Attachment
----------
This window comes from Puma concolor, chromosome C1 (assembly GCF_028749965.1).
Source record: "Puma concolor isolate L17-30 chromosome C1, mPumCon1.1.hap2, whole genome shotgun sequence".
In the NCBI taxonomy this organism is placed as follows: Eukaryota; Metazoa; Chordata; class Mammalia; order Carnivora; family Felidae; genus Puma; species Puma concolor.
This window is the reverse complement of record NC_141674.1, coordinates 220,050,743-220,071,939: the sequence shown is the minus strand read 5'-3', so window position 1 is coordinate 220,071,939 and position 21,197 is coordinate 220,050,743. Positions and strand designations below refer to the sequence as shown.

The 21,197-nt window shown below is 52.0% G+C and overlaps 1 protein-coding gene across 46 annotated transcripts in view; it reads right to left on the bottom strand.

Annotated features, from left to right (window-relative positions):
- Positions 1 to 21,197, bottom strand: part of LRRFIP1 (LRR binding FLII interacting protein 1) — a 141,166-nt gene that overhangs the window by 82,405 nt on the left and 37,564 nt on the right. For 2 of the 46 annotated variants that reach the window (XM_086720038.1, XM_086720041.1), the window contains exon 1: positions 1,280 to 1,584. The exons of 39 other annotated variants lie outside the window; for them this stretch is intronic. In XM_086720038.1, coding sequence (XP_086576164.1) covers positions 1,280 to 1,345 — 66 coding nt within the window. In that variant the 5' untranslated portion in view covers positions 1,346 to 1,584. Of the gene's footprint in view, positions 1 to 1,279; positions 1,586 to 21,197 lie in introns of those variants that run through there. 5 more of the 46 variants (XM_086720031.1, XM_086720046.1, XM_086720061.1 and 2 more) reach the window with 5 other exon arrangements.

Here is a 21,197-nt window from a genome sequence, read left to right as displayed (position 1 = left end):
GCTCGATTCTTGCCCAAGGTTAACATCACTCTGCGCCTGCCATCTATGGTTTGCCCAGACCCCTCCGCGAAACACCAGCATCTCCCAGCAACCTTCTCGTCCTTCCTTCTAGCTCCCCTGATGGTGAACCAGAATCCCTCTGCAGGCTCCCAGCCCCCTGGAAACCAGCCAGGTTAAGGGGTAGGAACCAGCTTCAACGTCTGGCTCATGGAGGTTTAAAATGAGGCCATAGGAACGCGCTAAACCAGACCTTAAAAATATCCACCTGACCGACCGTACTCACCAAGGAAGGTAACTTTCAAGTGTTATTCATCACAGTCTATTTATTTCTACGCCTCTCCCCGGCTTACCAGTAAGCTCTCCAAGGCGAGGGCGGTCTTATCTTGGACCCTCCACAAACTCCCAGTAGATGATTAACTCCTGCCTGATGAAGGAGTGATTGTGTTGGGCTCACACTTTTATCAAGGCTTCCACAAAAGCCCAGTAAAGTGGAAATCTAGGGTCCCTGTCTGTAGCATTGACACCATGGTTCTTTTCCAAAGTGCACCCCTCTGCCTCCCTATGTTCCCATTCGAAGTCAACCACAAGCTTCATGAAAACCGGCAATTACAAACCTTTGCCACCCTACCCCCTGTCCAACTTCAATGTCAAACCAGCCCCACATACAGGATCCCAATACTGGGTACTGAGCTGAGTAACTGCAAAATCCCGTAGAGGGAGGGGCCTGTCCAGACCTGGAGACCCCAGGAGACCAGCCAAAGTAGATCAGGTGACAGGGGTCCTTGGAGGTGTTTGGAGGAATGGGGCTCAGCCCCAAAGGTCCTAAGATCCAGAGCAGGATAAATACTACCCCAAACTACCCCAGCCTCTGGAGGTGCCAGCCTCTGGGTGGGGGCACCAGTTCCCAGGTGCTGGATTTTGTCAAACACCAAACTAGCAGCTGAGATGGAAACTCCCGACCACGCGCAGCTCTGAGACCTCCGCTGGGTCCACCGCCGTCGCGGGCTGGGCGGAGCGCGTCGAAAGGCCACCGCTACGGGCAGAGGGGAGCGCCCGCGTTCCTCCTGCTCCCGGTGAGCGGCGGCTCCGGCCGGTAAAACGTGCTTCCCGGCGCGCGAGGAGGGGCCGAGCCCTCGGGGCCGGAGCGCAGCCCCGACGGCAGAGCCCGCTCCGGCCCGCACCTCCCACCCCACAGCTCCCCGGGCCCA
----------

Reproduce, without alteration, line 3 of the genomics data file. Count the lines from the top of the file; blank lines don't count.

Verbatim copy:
In the NCBI taxonomy this organism is placed as follows: Eukaryota; Metazoa; Chordata; class Mammalia; order Carnivora; family Felidae; genus Puma; species Puma concolor.